The EMA has released an updated version of their guidance on the management of clinical trials during the COVID-19 pandemic. The newest guidance contains more detail on the use of remote source data verification (rSDV) as a monitoring tool in clinical trials.
The updated guidance details several scenarios in which trials can use rSDV. It includes trials:
- Involving COVID-19 treatment or prevention
- Investigating serious or life-threatening conditions
- Where the absence of SDV for critical data may likely pose unacceptable risks to participants’ safety or the reliability/integrity of trial results
- Involving particularly vulnerable participants such as children or those temporarily (e.g. trials in emergency situations) or permanently (e.g. trials in patients with advanced dementia) incapable of giving their informed consent
- In pivotal trials.
Whilst rSDV is available to trial sponsors, the guidance notes that it can only be carried out in agreement with investigators who should make their own assessment as to whether or not it is feasible at their clinical trial site. It is imperative that rSDV is not carried out unless adequate data protection, including data security and protection of personal data even if pseudonymised, is ensured.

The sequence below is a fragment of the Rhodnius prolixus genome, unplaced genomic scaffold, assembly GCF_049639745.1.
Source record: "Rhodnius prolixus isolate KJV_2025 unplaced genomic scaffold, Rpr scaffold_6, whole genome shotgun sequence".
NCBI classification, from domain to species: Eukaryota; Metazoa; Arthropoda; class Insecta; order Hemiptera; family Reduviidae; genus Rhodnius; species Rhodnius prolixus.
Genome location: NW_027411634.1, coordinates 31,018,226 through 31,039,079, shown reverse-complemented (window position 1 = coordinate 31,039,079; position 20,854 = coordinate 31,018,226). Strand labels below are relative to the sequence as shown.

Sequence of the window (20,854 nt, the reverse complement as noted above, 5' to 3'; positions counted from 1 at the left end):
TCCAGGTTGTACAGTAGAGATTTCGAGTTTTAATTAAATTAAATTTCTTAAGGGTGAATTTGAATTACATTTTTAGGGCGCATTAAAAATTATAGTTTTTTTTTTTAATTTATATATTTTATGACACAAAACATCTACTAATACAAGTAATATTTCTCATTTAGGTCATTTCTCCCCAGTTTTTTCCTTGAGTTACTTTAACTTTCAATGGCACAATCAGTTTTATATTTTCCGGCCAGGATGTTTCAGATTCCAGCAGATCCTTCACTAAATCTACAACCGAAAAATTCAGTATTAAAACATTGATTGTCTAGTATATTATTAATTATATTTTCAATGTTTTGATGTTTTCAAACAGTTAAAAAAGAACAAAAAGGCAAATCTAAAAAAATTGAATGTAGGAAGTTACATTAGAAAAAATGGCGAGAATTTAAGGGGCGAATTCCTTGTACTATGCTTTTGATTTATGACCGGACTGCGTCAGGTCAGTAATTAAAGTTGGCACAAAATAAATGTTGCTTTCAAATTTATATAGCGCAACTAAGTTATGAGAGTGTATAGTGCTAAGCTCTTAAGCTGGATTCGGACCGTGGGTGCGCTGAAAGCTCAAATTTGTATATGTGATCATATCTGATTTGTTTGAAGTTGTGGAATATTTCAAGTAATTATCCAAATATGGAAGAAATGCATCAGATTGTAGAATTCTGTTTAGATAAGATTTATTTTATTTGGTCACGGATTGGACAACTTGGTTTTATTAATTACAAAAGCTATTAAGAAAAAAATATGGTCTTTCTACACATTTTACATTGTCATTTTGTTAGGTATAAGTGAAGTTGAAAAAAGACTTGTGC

In addition, the guidance contains an annex detailing the protection of trial participants’ rights during rSDV. This annex states that the principal investigator, their institution and the sponsor may be jointly responsible as controllers for ensuring information is safeguarded. The annex then goes on to detail various procedures which should be completed such as a documented risk assessment on the risk to trial participants if no source data verification is conducted in the near future, consultation on the feasibility of rSDV with their data protection officer (DPO) and the training of site staff and monitors on the rSDV process.
By increasing the scope of rSDV, the EMA aims to minimise the disruption to clinical trials during the pandemic whilst simultaneously maintaining high quality trials that don’t infringe participants’ rights or risk their safety.
The full guidance can be found here.